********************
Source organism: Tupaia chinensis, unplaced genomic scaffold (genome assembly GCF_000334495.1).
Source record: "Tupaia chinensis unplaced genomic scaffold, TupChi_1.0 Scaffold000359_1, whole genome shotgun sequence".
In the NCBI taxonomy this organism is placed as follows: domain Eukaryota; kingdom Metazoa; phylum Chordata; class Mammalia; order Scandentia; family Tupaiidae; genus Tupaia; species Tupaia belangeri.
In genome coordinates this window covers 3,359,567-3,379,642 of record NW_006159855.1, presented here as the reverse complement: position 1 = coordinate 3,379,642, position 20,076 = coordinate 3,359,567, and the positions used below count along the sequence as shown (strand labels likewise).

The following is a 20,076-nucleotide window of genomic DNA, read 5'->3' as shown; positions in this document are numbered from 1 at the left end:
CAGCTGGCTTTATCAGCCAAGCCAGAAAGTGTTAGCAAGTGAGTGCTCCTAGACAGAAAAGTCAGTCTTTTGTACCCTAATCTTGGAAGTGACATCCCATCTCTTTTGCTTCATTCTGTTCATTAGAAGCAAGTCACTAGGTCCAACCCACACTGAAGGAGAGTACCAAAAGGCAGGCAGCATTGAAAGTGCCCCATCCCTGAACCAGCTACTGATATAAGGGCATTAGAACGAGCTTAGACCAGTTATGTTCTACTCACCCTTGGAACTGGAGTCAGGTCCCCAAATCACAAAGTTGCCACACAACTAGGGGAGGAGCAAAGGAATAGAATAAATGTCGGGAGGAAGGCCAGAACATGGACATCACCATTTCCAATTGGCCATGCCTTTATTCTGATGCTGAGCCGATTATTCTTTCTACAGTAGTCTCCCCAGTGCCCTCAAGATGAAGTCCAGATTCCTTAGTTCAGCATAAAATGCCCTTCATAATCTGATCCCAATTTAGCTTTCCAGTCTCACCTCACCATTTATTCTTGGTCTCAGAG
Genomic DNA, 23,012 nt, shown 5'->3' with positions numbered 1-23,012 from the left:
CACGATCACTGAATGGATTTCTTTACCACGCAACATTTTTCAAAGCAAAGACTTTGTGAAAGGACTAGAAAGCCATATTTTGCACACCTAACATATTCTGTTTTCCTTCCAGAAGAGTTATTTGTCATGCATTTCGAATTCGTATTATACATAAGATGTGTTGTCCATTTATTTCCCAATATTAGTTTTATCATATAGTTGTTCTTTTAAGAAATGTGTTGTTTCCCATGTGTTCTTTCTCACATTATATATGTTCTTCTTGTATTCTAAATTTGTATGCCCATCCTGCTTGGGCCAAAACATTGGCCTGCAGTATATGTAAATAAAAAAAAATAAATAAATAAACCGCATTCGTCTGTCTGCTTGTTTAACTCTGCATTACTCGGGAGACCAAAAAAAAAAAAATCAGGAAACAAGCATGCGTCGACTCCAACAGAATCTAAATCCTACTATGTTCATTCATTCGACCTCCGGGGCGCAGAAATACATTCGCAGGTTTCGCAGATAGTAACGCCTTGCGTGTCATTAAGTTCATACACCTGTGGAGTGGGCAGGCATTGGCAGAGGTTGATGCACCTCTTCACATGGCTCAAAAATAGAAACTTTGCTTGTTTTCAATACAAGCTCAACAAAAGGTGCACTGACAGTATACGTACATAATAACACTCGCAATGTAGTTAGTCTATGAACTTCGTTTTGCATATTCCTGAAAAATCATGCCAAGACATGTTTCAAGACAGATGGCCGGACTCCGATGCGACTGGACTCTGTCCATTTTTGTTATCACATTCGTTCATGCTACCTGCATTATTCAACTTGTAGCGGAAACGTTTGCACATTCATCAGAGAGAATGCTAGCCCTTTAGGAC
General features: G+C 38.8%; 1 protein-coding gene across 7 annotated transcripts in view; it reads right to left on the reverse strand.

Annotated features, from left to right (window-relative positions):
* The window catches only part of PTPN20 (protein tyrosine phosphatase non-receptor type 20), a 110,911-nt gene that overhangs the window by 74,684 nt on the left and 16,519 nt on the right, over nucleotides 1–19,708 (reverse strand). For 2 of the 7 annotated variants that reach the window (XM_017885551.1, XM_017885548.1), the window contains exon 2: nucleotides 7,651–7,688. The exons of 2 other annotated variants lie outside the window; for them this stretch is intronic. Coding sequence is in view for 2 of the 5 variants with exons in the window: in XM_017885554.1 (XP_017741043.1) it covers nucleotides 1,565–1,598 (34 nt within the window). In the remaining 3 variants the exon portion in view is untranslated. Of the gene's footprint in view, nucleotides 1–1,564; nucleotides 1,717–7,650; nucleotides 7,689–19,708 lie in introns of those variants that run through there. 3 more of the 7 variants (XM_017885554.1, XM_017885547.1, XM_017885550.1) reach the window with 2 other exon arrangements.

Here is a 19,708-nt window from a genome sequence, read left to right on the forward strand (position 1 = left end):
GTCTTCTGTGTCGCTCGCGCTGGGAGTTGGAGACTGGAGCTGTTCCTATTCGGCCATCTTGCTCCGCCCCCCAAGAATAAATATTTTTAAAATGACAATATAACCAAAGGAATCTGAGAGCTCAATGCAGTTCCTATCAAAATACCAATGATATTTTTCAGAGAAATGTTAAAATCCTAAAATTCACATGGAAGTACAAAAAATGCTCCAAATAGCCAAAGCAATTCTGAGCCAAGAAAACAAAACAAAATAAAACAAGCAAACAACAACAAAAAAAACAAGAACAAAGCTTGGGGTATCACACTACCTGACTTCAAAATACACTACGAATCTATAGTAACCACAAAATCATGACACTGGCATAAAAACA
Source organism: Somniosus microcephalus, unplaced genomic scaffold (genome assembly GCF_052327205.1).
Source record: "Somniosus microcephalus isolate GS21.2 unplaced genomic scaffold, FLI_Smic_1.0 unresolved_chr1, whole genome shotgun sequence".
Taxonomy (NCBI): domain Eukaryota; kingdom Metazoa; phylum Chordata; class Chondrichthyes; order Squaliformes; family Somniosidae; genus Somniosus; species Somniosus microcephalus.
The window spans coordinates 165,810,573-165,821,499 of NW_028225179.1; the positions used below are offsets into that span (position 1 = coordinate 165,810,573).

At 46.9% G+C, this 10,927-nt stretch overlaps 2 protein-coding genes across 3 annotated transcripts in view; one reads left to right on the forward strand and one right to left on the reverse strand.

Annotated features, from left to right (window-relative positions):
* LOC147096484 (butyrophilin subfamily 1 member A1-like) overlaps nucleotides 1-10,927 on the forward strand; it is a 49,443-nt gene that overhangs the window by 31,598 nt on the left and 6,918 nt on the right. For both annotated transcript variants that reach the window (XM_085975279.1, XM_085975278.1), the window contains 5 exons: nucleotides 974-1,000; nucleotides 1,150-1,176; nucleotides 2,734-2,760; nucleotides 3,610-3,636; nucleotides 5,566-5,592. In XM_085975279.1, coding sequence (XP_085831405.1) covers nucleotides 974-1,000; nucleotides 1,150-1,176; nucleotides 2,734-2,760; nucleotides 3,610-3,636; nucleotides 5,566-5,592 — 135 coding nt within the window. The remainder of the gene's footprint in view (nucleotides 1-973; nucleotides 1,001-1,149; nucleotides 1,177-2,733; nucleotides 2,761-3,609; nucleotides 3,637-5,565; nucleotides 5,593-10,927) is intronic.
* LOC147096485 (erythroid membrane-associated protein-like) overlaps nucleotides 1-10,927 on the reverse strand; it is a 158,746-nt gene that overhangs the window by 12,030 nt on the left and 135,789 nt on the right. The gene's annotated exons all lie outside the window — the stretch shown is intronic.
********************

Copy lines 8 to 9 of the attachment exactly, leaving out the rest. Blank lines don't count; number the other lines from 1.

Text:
CACGATCACTGAATGGATTTCTTTACCACGCAACATTTTTCAAAGCAAAGACTTTGTGAAAGGACTAGAAAGCCATATTTTGCACACCTAACATATTCTGTTTTCCTTCCAGAAGAGTTATTTGTCATGCATTTCGAATTCGTATTATACATAAGATGTGTTGTCCATTTATTTCCCAATATTAGTTTTATCATATAGTTGTTCTTTTAAGAAATGTGTTGTTTCCCATGTGTTCTTTCTCACATTATATATGTTCTTCTTGTATTCTAAATTTGTATGCCCATCCTGCTTGGGCCAAAACATTGGCCTGCAGTATATGTAAATAAAAAAAAATAAATAAATAAACCGCATTCGTCTGTCTGCTTGTTTAACTCTGCATTACTCGGGAGACCAAAAAAAAAAAAATCAGGAAACAAGCATGCGTCGACTCCAACAGAATCTAAATCCTACTATGTTCATTCATTCGACCTCCGGGGCGCAGAAATACATTCGCAGGTTTCGCAGATAGTAACGCCTTGCGTGTCATTAAGTTCATACACCTGTGGAGTGGGCAGGCATTGGCAGAGGTTGATGCACCTCTTCACATGGCTCAAAAATAGAAACTTTGCTTGTTTTCAATACAAGCTCAACAAAAGGTGCACTGACAGTATACGTACATAATAACACTCGCAATGTAGTTAGTCTATGAACTTCGTTTTGCATATTCCTGAAAAATCATGCCAAGACATGTTTCAAGACAGATGGCCGGACTCCGATGCGACTGGACTCTGTCCATTTTTGTTATCACATTCGTTCATGCTACCTGCATTATTCAACTTGTAGCGGAAACGTTTGCACATTCATCAGAGAGAATGCTAGCCCTTTAGGAC
General features: G+C 38.8%; 1 protein-coding gene across 7 annotated transcripts in view; it reads right to left on the reverse strand.